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June 4, 2003


The opinion of the court was delivered by: Gabriel W. Gorenstein, Magistrate Judge



By a "Notice of Attorney's Lien" dated March 26, 2003, attorney Leonard N. Flamm claims a lien in the amount of $9,450 for his representation of plaintiffs in this action seeking a judgment for unpaid wages. Flamm was attorney of record beginning with the filing of the complaint on January 3, 2002. Upon his motion, a default judgment was entered on August 12, 2002 in the amount of $66,265.29 against several defendants. The case proceeded briefly with respect to the remaining defendant, Charles Bobmanual, until the case was dismissed against that defendant on February 13, 2003. The Clerk closed the case on the same date. Flamm was plaintiffs' sole attorney for this entire period.

The day the case was closed, the plaintiffs wrote to the Court seeking permission to proceed pro se in collecting on the judgment. That application was granted by memorandum endorsement on February 26, 2003. The attorney's lien was served on the plaintiffs on or after March 26, 2003.

Plaintiffs have now moved pro se to vacate the notice of lien. Their motion asserts some complaints regarding Flamm's prosecution of the matter but, more significantly, contends that they are entitled to vacate the lien because Flamm failed to collect on the judgment. Flamm has opposed the motion.


To determine the parties' respective rights, the first question that must be resolved is the nature of Flamm's lien. Under New York law, there are three distinct methods for an attorney to obtain recovery based on legal services provided. First, the attorney may claim a "retaining" lien on a client's file, a remedy that is not at issue in this case. Second, an attorney may claim a charging lien, which is an attachment to the specific funds that constitute the client's recovery. Finally, an attorney may begin a plenary action in quantum meruit, a cause of action that "can be exercised by the attorney against all of the former client's assets" — not merely against the recovery obtained from a defendant. See, e.g., Schneider, Kleinick, Weitz, Damashek & Shoot v. City of New York, 302 A.D.2d 183, 186-89 (1st Dep't 2002); Butler, Fitzgerald & Potter v. Gelmin, 235 A.D.2d 218, 218-219 (1st Dep't 1997). While Flamm occasionally uses the term quantum meruit in his papers, he in fact has not sought recovery against the plaintiffs' assets independent of any collection on the judgment. Instead, he seeks only to obtain a charging lien against any amounts the plaintiffs may recover as a result of their own collection efforts. Thus, Flamm's claimed lien is a charging lien.

The charging lien is codified in New York Judiciary Law § 475 and a dispute relating to such a lien is cognizable in federal court. See Itar-Tass Russian News Agency v. Russian Kurier, Inc., 140 F.3d 442, 448-49 (2d Cir. 1998). Section 475 provides:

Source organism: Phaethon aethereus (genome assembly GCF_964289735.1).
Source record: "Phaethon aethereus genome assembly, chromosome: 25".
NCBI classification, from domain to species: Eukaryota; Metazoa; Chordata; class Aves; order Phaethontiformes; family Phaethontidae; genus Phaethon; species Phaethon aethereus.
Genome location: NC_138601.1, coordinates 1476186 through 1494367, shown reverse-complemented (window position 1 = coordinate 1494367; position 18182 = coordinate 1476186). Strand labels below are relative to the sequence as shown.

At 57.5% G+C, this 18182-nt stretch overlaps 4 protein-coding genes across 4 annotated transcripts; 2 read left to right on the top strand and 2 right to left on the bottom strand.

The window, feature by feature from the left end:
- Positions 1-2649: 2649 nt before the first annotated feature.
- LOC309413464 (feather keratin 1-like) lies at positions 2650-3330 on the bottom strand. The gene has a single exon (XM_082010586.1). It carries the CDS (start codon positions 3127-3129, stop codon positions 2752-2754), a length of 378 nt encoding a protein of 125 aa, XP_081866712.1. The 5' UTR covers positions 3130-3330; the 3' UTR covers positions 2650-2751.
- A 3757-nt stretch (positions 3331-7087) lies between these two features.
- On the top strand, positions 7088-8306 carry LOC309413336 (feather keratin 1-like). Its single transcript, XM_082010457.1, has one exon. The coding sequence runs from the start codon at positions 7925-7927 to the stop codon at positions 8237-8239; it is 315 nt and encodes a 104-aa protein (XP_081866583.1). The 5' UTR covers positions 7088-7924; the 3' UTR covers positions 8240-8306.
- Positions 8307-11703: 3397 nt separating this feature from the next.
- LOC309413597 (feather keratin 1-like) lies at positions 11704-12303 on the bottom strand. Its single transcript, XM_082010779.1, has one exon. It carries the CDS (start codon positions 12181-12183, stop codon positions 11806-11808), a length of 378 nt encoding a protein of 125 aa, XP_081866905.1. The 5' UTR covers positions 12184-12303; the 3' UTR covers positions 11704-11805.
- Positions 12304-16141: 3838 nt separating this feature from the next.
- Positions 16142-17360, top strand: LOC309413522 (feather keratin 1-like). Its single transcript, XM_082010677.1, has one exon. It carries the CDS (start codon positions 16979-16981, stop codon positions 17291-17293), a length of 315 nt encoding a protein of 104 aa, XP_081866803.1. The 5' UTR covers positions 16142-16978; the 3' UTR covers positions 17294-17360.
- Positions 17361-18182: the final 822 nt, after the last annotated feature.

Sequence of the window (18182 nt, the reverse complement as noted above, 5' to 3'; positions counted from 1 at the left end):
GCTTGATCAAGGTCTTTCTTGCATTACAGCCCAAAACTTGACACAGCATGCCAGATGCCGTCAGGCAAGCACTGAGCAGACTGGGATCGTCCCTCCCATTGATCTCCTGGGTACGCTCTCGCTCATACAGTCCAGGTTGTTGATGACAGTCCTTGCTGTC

From the commencement of an action . . . the attorney who appears for a party has a lien upon his client's cause of action, claim or counterclaim, which attaches to a verdict, report, determination, decision, judgment or final order in his client's favor, and the proceeds thereof in whatever hands they may come . . . The court upon the petition of the client or attorney may determine and enforce the lien.
"`The statute is remedial in character, and hence should be construed liberally in aid of the object sought by the legislature, which was to furnish security to attorneys by giving them a lien upon the subject of the action.'" Itar-Tass, 140 F.3d at 450 (quoting Fischer-Hansen v. Brooklyn Heights R. Co., 173 N.Y. 492, 499 (1903)).

In their motion papers, the parties make arguments regarding whether Flamm resigned or whether the plaintiffs discharged him and — if discharged — whether the plaintiffs discharged him for cause. While plaintiffs have made some complaints about Flamm's representation, plaintiffs' main complaint is that Flamm has refused to collect on the judgment.

Had Flamm resigned or been discharged prior to the entry of a final judgment, plaintiffs' allegations would be of some significance because "a charging lien is waived by an attorney who without just cause neglects or refuses to proceed with the prosecution of the case." Klein v. Eubank, 87 N.Y.2d 459, 463 (1996) (citations and emphasis omitted); accord Shalom Toy, Inc. v. Each and Every One of the Members of the New York Property Ins. Underwriting Assoc., 239 A.D.2d 196, 198 (1st Dep't 1997) (right to compensation waived where the representation ends as a consequence of "unjustified abandonment by the attorney") (citing Klein, 87 N.Y.2d at 464). In addition, an attorney discharged for cause may not claim a charging lien. See, e.g., Shalom Toy, Inc., 239 A.D.2d at 198.

This issue is of no moment in this particular case, however, because the services for which Flamm was retained were completed prior to his resignation or discharge. The retainer agreement required Flamm only to "prepare, present and prosecute" the case. See Retainer Agreement, dated November 16, 2001 (reproduced in Notice of Motion to Inter-alia Void Notice of Claim of Lien, dated April 2003, Ex. 3), ¶ 1. The prosecution of the case is at an end, however, as a final judgment has been entered. The retainer agreement did not obligate Flamm to collect on any judgment obtained. Thus, the circumstances of Flamm's departure are irrelevant because Flamm's obligation to the plaintiffs had already ceased at the time of any resignation or discharge. As a result, section 475 applies and Flamm is entitled to a charging lien.

As for the amount of Flamm's lien, the retainer agreement entitles Flamm to a lien of 33-1/3% against any monies collected from the defendants. Id., ΒΆΒΆ 2, 7. Flamm seeks a lien of only $9,450 (less than one third of the judgment), ...

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